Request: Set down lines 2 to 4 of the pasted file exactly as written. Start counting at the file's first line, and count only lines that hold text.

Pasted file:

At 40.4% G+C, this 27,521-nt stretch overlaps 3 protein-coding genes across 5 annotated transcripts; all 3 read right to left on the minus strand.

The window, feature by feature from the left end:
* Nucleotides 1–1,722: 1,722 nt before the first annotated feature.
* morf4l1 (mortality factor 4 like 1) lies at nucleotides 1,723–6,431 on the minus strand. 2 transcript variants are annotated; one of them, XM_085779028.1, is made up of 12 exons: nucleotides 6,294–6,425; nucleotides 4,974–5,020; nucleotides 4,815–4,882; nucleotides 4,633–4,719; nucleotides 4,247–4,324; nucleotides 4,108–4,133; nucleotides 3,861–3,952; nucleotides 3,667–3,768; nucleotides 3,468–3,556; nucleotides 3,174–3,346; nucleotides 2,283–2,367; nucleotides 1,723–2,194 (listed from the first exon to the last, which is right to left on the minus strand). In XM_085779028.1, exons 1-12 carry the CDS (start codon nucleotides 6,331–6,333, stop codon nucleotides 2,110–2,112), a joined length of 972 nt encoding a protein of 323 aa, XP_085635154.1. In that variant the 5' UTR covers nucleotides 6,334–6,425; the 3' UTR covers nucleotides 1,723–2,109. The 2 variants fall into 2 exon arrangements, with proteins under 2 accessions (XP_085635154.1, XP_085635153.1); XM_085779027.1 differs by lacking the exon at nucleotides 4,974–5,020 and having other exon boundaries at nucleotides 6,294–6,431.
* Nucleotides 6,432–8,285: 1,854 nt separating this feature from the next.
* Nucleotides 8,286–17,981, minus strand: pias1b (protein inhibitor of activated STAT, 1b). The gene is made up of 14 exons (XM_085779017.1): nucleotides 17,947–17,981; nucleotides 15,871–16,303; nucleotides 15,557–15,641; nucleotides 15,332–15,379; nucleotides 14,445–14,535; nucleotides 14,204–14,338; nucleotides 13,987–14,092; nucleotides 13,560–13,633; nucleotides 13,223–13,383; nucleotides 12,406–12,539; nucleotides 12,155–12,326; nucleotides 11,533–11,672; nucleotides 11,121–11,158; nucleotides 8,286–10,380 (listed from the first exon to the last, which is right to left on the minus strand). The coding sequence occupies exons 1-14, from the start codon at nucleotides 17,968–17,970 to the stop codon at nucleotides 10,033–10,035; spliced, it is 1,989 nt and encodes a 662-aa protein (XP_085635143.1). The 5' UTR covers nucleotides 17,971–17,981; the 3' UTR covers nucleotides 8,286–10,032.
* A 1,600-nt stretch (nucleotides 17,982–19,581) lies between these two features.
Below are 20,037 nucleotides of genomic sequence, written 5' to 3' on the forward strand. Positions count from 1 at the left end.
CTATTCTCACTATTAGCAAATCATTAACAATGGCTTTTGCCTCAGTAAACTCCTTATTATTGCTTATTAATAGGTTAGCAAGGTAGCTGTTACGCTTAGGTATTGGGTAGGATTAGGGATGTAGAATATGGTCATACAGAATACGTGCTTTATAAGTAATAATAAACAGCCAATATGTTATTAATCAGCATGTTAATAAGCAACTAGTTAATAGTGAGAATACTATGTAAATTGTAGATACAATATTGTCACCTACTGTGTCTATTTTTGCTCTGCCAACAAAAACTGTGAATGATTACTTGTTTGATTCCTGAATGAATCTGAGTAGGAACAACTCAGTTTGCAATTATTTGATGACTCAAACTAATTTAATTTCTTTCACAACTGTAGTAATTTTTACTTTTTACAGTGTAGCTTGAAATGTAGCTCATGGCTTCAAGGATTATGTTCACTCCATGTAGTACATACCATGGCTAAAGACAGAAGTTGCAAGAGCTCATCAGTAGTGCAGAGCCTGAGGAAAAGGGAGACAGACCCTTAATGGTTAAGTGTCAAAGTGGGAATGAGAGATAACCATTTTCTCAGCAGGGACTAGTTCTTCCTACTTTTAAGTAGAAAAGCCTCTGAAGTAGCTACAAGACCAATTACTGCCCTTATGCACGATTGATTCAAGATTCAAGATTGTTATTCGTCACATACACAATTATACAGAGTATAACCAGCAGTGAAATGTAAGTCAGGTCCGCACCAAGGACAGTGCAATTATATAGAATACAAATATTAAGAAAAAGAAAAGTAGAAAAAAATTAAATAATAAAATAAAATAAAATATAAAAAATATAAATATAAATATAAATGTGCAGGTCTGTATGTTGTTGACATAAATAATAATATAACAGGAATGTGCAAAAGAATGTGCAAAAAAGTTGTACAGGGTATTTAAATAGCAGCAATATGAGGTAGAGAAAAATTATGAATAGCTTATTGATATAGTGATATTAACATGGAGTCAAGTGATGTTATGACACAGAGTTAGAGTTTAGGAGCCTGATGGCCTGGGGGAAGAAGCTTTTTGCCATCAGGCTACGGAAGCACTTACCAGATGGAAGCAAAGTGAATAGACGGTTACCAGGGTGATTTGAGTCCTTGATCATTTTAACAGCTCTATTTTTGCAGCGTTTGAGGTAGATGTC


The window, feature by feature from the left end:
* Nucleotides 1–1,722: 1,722 nt before the first annotated feature.
* morf4l1 (mortality factor 4 like 1) lies at nucleotides 1,723–6,431 on the minus strand. 2 transcript variants are annotated; one of them, XM_085779028.1, is made up of 12 exons: nucleotides 6,294–6,425; nucleotides 4,974–5,020; nucleotides 4,815–4,882; nucleotides 4,633–4,719; nucleotides 4,247–4,324; nucleotides 4,108–4,133; nucleotides 3,861–3,952; nucleotides 3,667–3,768; nucleotides 3,468–3,556; nucleotides 3,174–3,346; nucleotides 2,283–2,367; nucleotides 1,723–2,194 (listed from the first exon to the last, which is right to left on the minus strand). In XM_085779028.1, exons 1-12 carry the CDS (start codon nucleotides 6,331–6,333, stop codon nucleotides 2,110–2,112), a joined length of 972 nt encoding a protein of 323 aa, XP_085635154.1. In that variant the 5' UTR covers nucleotides 6,334–6,425; the 3' UTR covers nucleotides 1,723–2,109. The 2 variants fall into 2 exon arrangements, with proteins under 2 accessions (XP_085635154.1, XP_085635153.1); XM_085779027.1 differs by lacking the exon at nucleotides 4,974–5,020 and having other exon boundaries at nucleotides 6,294–6,431.